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Clustering of galaxies: evolution, segregation, and baryon acoustic oscillations

AuthorsArnalte-Mur, P.
AdvisorFernández-Soto, Alberto
Issue Date2011
PublisherUniversidad de Valencia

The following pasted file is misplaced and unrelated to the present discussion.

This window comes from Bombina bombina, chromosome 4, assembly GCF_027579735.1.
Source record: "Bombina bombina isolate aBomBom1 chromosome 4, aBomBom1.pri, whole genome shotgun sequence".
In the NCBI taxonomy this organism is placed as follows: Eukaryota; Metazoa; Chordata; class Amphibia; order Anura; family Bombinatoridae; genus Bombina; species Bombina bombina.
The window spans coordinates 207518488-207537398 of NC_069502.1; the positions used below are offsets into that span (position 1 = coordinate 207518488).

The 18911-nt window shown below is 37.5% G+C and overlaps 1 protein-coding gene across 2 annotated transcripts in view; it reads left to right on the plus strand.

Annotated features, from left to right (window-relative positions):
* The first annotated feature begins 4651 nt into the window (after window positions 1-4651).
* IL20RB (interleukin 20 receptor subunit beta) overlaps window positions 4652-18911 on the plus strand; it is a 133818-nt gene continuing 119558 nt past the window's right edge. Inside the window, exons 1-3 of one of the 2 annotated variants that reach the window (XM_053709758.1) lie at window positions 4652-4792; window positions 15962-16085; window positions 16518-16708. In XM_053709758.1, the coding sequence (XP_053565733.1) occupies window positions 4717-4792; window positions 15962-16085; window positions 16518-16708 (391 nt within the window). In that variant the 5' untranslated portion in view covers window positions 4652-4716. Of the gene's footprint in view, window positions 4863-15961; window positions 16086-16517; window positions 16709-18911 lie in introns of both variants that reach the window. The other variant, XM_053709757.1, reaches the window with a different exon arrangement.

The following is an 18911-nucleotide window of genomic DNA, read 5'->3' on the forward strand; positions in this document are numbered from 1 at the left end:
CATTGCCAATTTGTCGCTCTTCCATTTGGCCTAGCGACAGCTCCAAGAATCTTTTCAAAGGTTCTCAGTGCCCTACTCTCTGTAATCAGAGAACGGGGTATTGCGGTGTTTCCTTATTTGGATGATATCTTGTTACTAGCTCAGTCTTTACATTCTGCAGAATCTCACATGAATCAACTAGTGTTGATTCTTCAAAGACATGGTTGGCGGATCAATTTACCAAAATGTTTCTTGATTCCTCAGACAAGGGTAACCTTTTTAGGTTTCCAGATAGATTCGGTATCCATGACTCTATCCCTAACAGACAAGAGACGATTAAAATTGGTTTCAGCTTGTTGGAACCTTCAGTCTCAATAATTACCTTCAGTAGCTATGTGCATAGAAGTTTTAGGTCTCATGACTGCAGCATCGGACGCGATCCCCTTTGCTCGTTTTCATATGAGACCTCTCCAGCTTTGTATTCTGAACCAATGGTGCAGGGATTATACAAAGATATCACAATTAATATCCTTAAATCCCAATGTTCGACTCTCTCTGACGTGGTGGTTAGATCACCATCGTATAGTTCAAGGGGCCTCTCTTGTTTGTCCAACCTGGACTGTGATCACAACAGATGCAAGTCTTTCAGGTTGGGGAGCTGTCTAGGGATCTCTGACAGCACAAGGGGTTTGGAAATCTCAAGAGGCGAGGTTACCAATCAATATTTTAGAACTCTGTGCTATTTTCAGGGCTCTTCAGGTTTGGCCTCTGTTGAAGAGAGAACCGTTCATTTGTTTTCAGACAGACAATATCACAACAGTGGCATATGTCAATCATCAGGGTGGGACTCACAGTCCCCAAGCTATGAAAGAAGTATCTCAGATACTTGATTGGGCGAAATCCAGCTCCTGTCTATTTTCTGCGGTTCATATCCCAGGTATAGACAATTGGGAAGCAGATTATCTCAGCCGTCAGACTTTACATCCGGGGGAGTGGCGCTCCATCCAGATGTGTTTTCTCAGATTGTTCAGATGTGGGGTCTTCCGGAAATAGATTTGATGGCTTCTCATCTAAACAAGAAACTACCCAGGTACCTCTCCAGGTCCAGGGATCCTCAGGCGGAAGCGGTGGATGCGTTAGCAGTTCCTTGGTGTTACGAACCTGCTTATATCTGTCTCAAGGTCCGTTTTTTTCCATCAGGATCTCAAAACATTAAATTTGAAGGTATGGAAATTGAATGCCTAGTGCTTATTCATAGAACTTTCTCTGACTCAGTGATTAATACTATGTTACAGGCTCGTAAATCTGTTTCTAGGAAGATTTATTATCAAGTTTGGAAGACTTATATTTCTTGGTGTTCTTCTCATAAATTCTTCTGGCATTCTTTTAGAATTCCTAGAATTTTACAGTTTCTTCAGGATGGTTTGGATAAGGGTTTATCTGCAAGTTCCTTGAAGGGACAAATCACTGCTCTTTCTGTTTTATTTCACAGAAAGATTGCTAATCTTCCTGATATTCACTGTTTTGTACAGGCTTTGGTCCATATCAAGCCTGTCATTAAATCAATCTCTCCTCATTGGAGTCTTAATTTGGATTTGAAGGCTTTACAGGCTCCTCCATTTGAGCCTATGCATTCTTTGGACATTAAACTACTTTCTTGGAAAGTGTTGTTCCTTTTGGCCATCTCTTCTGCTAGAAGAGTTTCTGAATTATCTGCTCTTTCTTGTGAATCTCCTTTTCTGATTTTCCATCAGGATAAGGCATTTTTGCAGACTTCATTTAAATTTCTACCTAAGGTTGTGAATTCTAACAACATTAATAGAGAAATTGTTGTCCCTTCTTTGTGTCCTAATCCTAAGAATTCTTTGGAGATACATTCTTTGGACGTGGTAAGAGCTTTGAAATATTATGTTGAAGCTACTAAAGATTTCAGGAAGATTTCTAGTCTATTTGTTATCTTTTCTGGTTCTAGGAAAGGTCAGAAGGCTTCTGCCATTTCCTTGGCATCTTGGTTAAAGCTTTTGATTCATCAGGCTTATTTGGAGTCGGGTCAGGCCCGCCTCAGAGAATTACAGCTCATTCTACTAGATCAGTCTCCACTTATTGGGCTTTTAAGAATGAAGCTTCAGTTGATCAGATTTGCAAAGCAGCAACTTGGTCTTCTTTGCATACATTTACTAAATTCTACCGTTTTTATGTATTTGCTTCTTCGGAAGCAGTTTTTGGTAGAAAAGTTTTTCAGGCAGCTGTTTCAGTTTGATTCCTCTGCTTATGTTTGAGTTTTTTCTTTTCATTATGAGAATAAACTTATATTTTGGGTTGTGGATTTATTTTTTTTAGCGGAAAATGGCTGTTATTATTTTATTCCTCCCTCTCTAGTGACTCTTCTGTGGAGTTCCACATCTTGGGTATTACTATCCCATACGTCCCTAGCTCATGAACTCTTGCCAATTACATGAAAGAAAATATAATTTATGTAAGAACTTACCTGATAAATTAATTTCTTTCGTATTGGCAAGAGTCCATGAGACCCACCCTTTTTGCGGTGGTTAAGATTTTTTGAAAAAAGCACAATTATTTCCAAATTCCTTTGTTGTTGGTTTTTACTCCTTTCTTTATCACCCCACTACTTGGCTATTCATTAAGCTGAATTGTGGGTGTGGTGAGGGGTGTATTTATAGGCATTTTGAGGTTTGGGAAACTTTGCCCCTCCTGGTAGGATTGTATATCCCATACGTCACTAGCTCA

AbstractIn this thesis, we tackle several open problems in the study of large-scale structure through the clustering of galaxies. To this end, we analyse data from some of the latest surveys, and we also develop new statistical techniques needed for this analysis in specific cases. In the first part, we focus on small and intermediate scales, where the relation between galaxy properties and their clustering (known as segregation) is important. The work in this part is driven by the exploitation of data from the ongoing Advanced Large Homogeneous Area Medium-Band Redshift Astronomical (ALHAMBRA) survey, which is perfectly suited to study the evolution of segregation trough cosmic time. We developed a method for the recovery of the real-space clustering from photometric surveys with the characteristics of ALHAMBRA. This method is based on the use of the projected correlation function, and is adapted to data with typical photometric redshift errors Dz < 0.015 (1+z). We tested the method using N-body simulations, and then applied it to the calculation of the correlation function for several samples drawn from the ALHAMBRA survey. We divided our sample in three redshift bins, and selected several galaxy samples in each of them based on B-band luminosity. In the range of scales studied, the correlation function for all samples was well fitted by a power law. We observed as well the effects of evolution, and of luminosity segregation. We also reviewed the basic tools available in the framework of the statistics of marked point processes to study galaxy segregation. We illustrated their application using a galaxy sample drawn from the 2dFGRS, characterised by a spectral classification parameter. We introduced the mark connection function, showing that it gives valuable information when analysing different galaxy populations defined by some set of galaxy characteristics. In the second part, we focus on the study of a large scale feature of the galaxy distribution, the baryon acoustic oscillations (BAO). We measured the two-point correlation function for several samples drawn from the largest surveys to date, 2dFGRS and SDSS. We obtained a peak corresponding to BAO at the expected scale in all cases, which shows the reliability of the detection of this feature. Finally, we developed a new method for the analysis of the BAO phenomenon. This method makes use of the possibilities of wavelets methods to look for the actual structures in configuration space which are responsible for the BAO. It is also based on the use of two complementary mass tracers, and we illustrated it using a catalogue formed by `Main' and Luminous Red Galaxy samples from SDSS. In this way, we showed how we were able not only to detect BAO in the samples, but also to localise regions giving lower or higher BAO signal. This kind of information is completely lost when using the traditional two-point statistics methods.
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